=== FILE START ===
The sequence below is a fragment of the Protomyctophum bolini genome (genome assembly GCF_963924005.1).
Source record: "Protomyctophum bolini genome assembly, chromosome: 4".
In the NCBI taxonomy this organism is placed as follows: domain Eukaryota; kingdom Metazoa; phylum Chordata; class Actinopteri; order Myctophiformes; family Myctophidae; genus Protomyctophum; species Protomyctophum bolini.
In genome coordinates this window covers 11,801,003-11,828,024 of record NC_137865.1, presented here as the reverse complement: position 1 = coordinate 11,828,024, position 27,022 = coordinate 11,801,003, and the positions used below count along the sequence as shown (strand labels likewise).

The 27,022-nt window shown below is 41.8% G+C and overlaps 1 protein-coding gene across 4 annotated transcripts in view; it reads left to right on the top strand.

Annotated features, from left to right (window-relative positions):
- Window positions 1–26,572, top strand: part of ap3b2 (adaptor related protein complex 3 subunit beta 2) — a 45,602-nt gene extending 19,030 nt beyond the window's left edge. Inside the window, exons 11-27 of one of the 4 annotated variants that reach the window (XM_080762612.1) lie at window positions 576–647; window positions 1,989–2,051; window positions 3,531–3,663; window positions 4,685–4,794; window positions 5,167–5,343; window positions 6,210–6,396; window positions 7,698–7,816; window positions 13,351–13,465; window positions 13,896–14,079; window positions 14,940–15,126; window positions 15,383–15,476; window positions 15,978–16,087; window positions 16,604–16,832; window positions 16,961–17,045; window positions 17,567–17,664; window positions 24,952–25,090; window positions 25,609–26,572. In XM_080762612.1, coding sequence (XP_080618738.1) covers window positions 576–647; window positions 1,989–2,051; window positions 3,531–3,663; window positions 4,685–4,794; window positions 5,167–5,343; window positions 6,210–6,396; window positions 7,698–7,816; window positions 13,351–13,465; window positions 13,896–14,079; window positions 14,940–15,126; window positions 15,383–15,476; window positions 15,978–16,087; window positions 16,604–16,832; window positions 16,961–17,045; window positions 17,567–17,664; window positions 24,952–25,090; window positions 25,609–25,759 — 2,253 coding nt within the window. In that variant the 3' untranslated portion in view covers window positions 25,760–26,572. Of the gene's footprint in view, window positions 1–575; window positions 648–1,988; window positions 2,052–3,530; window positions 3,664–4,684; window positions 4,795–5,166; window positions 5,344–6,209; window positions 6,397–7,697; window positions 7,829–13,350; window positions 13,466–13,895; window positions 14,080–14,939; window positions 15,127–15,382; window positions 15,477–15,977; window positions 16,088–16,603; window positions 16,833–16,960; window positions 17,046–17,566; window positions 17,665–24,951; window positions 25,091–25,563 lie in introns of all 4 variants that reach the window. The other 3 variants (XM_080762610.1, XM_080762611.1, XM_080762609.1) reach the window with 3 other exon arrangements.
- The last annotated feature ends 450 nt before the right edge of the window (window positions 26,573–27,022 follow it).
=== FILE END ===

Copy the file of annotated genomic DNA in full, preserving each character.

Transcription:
The sequence below is a fragment of the Protomyctophum bolini genome (genome assembly GCF_963924005.1).
Source record: "Protomyctophum bolini genome assembly, chromosome: 4".
In the NCBI taxonomy this organism is placed as follows: domain Eukaryota; kingdom Metazoa; phylum Chordata; class Actinopteri; order Myctophiformes; family Myctophidae; genus Protomyctophum; species Protomyctophum bolini.
In genome coordinates this window covers 11,801,003-11,828,024 of record NC_137865.1, presented here as the reverse complement: position 1 = coordinate 11,828,024, position 27,022 = coordinate 11,801,003, and the positions used below count along the sequence as shown (strand labels likewise).

The 27,022-nt window shown below is 41.8% G+C and overlaps 1 protein-coding gene across 4 annotated transcripts in view; it reads left to right on the top strand.

Annotated features, from left to right (window-relative positions):
- Window positions 1–26,572, top strand: part of ap3b2 (adaptor related protein complex 3 subunit beta 2) — a 45,602-nt gene extending 19,030 nt beyond the window's left edge. Inside the window, exons 11-27 of one of the 4 annotated variants that reach the window (XM_080762612.1) lie at window positions 576–647; window positions 1,989–2,051; window positions 3,531–3,663; window positions 4,685–4,794; window positions 5,167–5,343; window positions 6,210–6,396; window positions 7,698–7,816; window positions 13,351–13,465; window positions 13,896–14,079; window positions 14,940–15,126; window positions 15,383–15,476; window positions 15,978–16,087; window positions 16,604–16,832; window positions 16,961–17,045; window positions 17,567–17,664; window positions 24,952–25,090; window positions 25,609–26,572. In XM_080762612.1, coding sequence (XP_080618738.1) covers window positions 576–647; window positions 1,989–2,051; window positions 3,531–3,663; window positions 4,685–4,794; window positions 5,167–5,343; window positions 6,210–6,396; window positions 7,698–7,816; window positions 13,351–13,465; window positions 13,896–14,079; window positions 14,940–15,126; window positions 15,383–15,476; window positions 15,978–16,087; window positions 16,604–16,832; window positions 16,961–17,045; window positions 17,567–17,664; window positions 24,952–25,090; window positions 25,609–25,759 — 2,253 coding nt within the window. In that variant the 3' untranslated portion in view covers window positions 25,760–26,572. Of the gene's footprint in view, window positions 1–575; window positions 648–1,988; window positions 2,052–3,530; window positions 3,664–4,684; window positions 4,795–5,166; window positions 5,344–6,209; window positions 6,397–7,697; window positions 7,829–13,350; window positions 13,466–13,895; window positions 14,080–14,939; window positions 15,127–15,382; window positions 15,477–15,977; window positions 16,088–16,603; window positions 16,833–16,960; window positions 17,046–17,566; window positions 17,665–24,951; window positions 25,091–25,563 lie in introns of all 4 variants that reach the window. The other 3 variants (XM_080762610.1, XM_080762611.1, XM_080762609.1) reach the window with 3 other exon arrangements.
- The last annotated feature ends 450 nt before the right edge of the window (window positions 26,573–27,022 follow it).